Layton rare coin dealer accused of multi-million dollar scheme
Nov 16, 2018, 6:32 PM | Updated: 7:04 pm
LAYTON – A Layton rare coin dealer has all of his assets frozen after federal investigators say he scammed people out of $170 million in a massive Ponzi scheme.
Customers like Daniel Jesse say they would shop at Rust Rare Coin, almost religiously. He says he would buy five Silver Eagle Dollars with every paycheck.
“My experience with them has been perfect. I’ve never had an issue,” he says.
So, when he found out the doors were closed and everything inside was seized, “I was blown away,” he says.
Investigators with the Commodities Futures Trading Commission say Gaylen Dean Rust had tricked hundreds of investors in 17 states, including Utah. In a statement released to the press, they say he had taken in $42 million in just the first eight months of this year, alone.
Rust is accused of pooling investors together and convincing them they could make high profits from him buying silver when the price is low, then selling when the price is high. He also reportedly told investors he had nearly $80 million worth of silver stored in secured locations in Salt Lake City and Los Angeles, but, investigators say that wasn’t true.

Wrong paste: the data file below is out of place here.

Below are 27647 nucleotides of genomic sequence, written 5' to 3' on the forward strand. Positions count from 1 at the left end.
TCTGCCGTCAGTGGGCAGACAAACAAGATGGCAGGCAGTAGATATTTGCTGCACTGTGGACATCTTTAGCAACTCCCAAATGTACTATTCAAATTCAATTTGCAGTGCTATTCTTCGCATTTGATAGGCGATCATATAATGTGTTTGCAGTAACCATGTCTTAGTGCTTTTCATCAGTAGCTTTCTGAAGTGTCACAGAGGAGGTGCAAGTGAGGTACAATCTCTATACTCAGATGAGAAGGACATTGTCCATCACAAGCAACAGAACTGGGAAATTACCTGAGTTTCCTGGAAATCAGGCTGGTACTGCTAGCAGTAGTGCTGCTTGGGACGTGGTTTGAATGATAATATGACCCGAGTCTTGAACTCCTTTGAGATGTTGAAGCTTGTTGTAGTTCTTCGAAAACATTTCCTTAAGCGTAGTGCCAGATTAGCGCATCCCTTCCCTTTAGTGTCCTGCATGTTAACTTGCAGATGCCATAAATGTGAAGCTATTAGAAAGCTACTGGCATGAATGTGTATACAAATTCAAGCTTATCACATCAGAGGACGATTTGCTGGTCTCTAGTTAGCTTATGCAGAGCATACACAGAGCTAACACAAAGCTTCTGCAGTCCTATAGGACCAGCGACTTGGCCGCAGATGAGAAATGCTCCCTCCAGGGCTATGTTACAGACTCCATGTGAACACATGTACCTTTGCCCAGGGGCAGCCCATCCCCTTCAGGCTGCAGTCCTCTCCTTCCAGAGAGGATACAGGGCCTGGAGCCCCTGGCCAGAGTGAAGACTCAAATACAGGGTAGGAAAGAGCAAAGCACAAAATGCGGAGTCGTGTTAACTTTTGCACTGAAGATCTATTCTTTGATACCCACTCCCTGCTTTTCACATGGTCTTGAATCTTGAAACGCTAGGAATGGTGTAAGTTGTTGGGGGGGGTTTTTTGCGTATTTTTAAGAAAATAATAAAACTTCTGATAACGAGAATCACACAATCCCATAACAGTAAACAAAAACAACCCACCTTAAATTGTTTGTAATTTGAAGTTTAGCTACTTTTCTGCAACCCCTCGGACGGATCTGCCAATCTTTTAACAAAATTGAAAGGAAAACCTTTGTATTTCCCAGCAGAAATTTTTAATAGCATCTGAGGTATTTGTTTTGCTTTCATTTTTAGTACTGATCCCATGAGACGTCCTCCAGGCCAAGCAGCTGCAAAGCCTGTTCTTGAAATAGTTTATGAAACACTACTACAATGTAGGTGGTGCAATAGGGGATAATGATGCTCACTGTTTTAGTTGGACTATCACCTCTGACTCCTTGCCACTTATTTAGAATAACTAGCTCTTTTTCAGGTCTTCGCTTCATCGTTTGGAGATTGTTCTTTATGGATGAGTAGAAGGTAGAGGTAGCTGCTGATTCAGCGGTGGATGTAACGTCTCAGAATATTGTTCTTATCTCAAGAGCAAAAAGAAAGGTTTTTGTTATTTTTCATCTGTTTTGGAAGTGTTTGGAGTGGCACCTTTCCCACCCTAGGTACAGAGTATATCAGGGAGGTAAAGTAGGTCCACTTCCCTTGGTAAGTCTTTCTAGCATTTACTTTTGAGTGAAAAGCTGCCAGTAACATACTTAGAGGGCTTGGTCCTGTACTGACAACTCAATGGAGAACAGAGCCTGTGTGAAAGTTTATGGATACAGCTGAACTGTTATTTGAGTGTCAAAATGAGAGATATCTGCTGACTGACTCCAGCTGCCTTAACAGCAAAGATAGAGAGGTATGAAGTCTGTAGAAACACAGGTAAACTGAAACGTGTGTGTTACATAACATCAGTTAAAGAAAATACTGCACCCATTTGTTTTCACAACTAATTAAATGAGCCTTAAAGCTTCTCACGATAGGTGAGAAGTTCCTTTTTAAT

Supervisory Special Agent Michael Pickett with the FBI can’t talk about this case specifically, but, he says a lot of Utahns are scammed by people we trust.
“Many times, the victims that we got to interview are hesitant to talk to us because they feel by talking to us then they’re absolutely not going to get their investment back. Then, it’s truly a scam,” Pickett says.
Frequently, scammers will use high pressure sales tactics to rush people into making an investment decision.
He adds, “[They say] if you don’t act, someone else will. But, they will also encourage them not to talk to authorities if they ever question the investment opportunity.”
However, there is a way we can do our homework before investing. Pickett recommends people log on to UTfraud.com.
“The state created the first in the nation white collar crime registry.”